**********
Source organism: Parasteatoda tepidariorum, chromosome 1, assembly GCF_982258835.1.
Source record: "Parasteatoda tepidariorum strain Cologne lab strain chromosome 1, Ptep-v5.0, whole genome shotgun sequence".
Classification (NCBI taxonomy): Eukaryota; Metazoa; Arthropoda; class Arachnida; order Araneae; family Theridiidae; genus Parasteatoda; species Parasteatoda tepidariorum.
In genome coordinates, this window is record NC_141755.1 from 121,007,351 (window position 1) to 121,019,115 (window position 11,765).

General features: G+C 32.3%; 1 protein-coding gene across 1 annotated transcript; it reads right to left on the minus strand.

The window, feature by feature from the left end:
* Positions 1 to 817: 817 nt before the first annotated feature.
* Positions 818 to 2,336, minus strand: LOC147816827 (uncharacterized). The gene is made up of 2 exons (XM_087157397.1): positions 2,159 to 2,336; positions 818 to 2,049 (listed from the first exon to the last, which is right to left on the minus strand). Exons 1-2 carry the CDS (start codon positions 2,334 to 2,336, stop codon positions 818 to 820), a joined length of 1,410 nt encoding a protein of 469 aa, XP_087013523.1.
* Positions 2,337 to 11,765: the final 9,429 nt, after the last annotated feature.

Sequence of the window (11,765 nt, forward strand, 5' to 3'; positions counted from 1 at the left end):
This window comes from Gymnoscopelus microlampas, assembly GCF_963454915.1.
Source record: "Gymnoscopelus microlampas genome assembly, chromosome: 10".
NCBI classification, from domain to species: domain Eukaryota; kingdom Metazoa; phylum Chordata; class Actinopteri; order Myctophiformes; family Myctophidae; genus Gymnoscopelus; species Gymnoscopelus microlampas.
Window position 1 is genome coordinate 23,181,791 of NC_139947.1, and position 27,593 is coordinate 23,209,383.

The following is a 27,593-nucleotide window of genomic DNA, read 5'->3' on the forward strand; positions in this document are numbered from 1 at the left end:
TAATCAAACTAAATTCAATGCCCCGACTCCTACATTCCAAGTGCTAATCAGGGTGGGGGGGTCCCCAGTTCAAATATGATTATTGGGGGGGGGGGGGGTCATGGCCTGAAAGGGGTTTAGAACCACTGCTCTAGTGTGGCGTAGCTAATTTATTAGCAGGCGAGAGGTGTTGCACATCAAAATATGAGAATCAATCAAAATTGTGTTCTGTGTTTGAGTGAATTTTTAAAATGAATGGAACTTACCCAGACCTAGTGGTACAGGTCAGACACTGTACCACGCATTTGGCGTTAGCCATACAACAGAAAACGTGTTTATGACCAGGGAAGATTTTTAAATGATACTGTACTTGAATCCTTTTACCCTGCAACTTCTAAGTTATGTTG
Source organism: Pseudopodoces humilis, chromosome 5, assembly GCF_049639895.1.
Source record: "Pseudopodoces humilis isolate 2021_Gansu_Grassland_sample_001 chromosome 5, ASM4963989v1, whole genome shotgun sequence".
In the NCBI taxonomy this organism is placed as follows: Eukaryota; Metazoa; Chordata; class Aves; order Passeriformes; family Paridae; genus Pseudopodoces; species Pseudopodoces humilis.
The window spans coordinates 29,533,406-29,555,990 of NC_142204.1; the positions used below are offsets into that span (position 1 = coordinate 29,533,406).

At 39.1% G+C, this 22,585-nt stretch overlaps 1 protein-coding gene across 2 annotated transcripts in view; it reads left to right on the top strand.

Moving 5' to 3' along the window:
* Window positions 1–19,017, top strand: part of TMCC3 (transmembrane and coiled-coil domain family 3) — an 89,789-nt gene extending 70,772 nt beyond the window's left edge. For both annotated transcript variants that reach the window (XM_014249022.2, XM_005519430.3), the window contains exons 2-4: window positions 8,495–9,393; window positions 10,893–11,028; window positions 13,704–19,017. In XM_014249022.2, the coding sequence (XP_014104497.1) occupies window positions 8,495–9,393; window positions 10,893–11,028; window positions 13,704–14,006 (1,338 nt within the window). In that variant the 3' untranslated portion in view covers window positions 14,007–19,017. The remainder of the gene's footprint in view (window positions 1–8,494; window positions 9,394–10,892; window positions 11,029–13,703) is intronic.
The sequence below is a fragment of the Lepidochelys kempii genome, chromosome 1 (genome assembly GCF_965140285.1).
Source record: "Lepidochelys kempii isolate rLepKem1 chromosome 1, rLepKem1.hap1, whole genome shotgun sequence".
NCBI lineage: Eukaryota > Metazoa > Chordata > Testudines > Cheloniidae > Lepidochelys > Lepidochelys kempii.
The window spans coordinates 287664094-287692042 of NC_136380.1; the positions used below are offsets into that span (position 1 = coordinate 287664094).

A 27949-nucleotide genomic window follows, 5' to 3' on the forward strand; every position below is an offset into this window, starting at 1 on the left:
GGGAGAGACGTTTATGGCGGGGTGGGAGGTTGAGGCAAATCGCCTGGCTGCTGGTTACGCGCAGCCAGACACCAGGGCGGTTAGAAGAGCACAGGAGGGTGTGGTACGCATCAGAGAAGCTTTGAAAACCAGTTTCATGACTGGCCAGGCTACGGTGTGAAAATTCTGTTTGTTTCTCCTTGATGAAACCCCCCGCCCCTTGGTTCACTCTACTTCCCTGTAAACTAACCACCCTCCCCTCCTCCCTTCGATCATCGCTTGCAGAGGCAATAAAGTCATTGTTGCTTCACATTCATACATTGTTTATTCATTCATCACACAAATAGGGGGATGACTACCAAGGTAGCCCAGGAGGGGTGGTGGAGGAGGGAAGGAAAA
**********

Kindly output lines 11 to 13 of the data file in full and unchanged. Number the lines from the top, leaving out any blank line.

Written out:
This window comes from Gymnoscopelus microlampas, assembly GCF_963454915.1.
Source record: "Gymnoscopelus microlampas genome assembly, chromosome: 10".
NCBI classification, from domain to species: domain Eukaryota; kingdom Metazoa; phylum Chordata; class Actinopteri; order Myctophiformes; family Myctophidae; genus Gymnoscopelus; species Gymnoscopelus microlampas.